Financial hardship: What can I do if I am having difficulty paying my loan or lease payments?

[box type=”note” icon=”none”]

Key points:

  • if you cannot pay your loan or lease because you are in financial difficulty (hardship) you may have the right to have your payments reduced, or changed in some other way.
  • this information is intended for Victorian consumers who have entered into a loan or lease that was for a personal, domestic or household (not business or investment purposes) purpose.


Your right to apply for financial hardship assistance

There are a number of laws that give you the right to apply for hardship assistance from the company your loan or lease is with. How these laws apply to your circumstances will depend on things like when you entered into the contract, how much your loan was for, what Code of Practice your lender belongs to and what your contract says.  However, most consumers should be able to get hardship assistance by following the steps set out below.

Step 1:  Assess what changes you need to your contract

It is important that you work out what changes to the repayments will help you deal with your hardship but also ensure the loan or lease is eventually paid. Interest will continue to be added to your account.  A free financial counsellor can assist you to work out your options.  Contact MoneyHelp on 1800 007 007.

You may have other legal rights which may be more appropriate for you, such as:

  • any rights you have in relation to payment of the loan under an insurance policy;
  • a reduction to the loan on the basis that you were ‘overcommitted’; and/ or
  • an entitlement to a temporary or permanent disability payment or other compensation for an injury or unfair dismissal. A financial counsellor will be able to assist you in obtaining legal advice if it appears you have other rights.  You must act quickly as time limits apply.

Step 2: Contact your credit provider

If you don’t think you can meet your repayments under your loan or lease you must inform the lender or lessor of your difficulties. It is best to notify the lender or lessor in writing, and keep a copy of your letter. That way you will have proof that you did so. A template letter is available here.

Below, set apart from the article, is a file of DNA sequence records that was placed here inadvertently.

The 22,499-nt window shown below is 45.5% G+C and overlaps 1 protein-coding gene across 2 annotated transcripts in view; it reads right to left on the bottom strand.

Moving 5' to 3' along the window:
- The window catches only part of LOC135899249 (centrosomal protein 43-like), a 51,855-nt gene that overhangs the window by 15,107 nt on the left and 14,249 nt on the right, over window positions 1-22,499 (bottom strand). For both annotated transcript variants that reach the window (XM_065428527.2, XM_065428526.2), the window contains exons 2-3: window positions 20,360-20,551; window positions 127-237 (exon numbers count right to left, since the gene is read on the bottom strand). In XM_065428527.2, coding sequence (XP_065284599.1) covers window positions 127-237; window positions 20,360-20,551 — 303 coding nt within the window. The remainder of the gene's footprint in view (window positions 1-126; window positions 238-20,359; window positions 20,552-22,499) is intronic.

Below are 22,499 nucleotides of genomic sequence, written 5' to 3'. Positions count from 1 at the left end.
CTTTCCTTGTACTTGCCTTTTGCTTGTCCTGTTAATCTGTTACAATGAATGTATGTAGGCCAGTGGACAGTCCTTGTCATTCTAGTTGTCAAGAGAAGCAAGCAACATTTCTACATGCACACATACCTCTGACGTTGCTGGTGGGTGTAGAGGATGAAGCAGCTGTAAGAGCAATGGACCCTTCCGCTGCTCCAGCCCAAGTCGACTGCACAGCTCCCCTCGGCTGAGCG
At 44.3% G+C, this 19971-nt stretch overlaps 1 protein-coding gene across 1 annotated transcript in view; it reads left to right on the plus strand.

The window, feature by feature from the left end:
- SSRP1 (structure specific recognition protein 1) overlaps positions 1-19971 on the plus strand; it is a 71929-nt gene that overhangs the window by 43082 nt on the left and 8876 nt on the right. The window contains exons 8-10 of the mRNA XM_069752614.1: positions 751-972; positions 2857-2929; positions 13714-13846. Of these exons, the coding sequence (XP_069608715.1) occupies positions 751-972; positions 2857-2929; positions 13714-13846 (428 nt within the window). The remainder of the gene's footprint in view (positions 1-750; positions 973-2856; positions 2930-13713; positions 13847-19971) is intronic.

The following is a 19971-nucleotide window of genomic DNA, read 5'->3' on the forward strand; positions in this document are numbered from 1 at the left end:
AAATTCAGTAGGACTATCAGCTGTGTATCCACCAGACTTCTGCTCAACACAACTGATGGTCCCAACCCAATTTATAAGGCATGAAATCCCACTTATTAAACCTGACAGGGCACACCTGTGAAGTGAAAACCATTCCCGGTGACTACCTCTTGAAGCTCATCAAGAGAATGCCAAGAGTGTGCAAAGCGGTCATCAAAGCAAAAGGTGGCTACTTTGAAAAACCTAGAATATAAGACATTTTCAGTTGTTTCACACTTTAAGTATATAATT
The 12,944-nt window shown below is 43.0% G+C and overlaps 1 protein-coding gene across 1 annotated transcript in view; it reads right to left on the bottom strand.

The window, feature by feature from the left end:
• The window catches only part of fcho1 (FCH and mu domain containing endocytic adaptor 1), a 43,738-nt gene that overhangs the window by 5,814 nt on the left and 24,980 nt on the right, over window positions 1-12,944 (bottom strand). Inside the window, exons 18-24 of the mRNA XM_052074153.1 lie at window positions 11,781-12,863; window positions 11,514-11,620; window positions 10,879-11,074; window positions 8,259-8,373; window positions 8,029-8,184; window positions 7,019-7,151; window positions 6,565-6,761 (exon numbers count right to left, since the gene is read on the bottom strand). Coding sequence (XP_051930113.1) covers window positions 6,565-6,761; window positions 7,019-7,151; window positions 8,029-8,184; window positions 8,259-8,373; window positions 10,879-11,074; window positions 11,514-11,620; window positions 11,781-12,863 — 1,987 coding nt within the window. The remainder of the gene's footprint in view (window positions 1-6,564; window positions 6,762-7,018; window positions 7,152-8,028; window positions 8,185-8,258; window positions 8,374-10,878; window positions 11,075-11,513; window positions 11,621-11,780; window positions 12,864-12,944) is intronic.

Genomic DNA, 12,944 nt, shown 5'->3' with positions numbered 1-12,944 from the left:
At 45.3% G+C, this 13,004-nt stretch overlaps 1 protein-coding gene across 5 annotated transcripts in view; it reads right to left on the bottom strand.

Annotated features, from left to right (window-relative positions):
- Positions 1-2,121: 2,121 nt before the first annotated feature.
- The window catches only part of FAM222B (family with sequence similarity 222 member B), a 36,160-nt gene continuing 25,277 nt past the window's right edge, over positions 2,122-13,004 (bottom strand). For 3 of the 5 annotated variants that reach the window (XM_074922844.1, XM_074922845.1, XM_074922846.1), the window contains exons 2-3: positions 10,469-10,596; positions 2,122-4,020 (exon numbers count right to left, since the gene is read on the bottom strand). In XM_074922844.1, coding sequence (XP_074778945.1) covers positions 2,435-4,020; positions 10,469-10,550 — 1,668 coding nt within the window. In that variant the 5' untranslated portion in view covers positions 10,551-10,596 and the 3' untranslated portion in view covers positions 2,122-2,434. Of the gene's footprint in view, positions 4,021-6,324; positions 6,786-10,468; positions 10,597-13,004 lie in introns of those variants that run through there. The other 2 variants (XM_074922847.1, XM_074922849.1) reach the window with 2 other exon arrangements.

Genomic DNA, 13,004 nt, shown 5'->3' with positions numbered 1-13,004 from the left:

The lender or lessor must work with you to help you overcome your repayment difficulties by, for example, changing the repayments in some way, stopping the repayments for a period of time or changing your obligations under the contract in a way that will assist you to repay the loan.

Step 3: Give your credit provider further information if they request it

It is important that you respond to any request by the credit provider for more information quickly as time limits apply.  If you are having difficulty understanding what the lender or lessor want or how you should reply, get help.  Call a free financial counsellor at MoneyHelp on 1800 007 007.

Step 4: Make a free complaint to the Credit and Investments Ombudsman or Financial Ombudsman Service  

If the lender or lessor:

  • refuses to assist you;
  • offers to help in a way that will not assist you in repaying the loan or lease; or
  • fails to respond to your request within 21 days,

you have the right to lodge a complaint with a free, independent external dispute resolution (EDR) scheme, the Financial Ombudsman Service (FOS) or the Credit and Investments Ombudsman (CIO). The EDR scheme will investigate your complaint and can order the lender or lessor to change your repayments in a way that will enable you to repay the loan or lease.  Your lender or lessor must be a member of either FOS or CIO.

You also have the right to apply to a court for hardship assistance. Because this can be complex, it would be sensible to get legal advice first to avoid unnecessary costs.

More information & trouble shooting tips

For more information about applying for hardship, go to:

You may also like to read our factsheet on overcoming common problems when applying for hardship.

If you have loans or leases for a small business or investment purpose, you may still have rights to get your repayments changed on the basis of hardship.  For more information go to the websites listed to above.

Consumer Action Law Centre
Legal advice: (03) 9629 6300, or 1800 466 477 for country callers.

If you are deaf or have a hearing or speech impairment, you can  call through the National Relay Service (NRS):

  • TTY users can phone 133677 then ask for 1800 466 477
  • Speak & Listen (speech-to-speech) users can phone 1300 555 727 then ask for 1800 466 477
  • Internet relay users can connect to NRS on then ask for 1800 466 477


Financial counselling: 1800 007 007


Warning: This advice is for information only and should not be relied upon as legal advice. This information applies only in Victoria, Australia and was updated on 31 December 2015.


Print Friendly, PDF & Email

Skip to content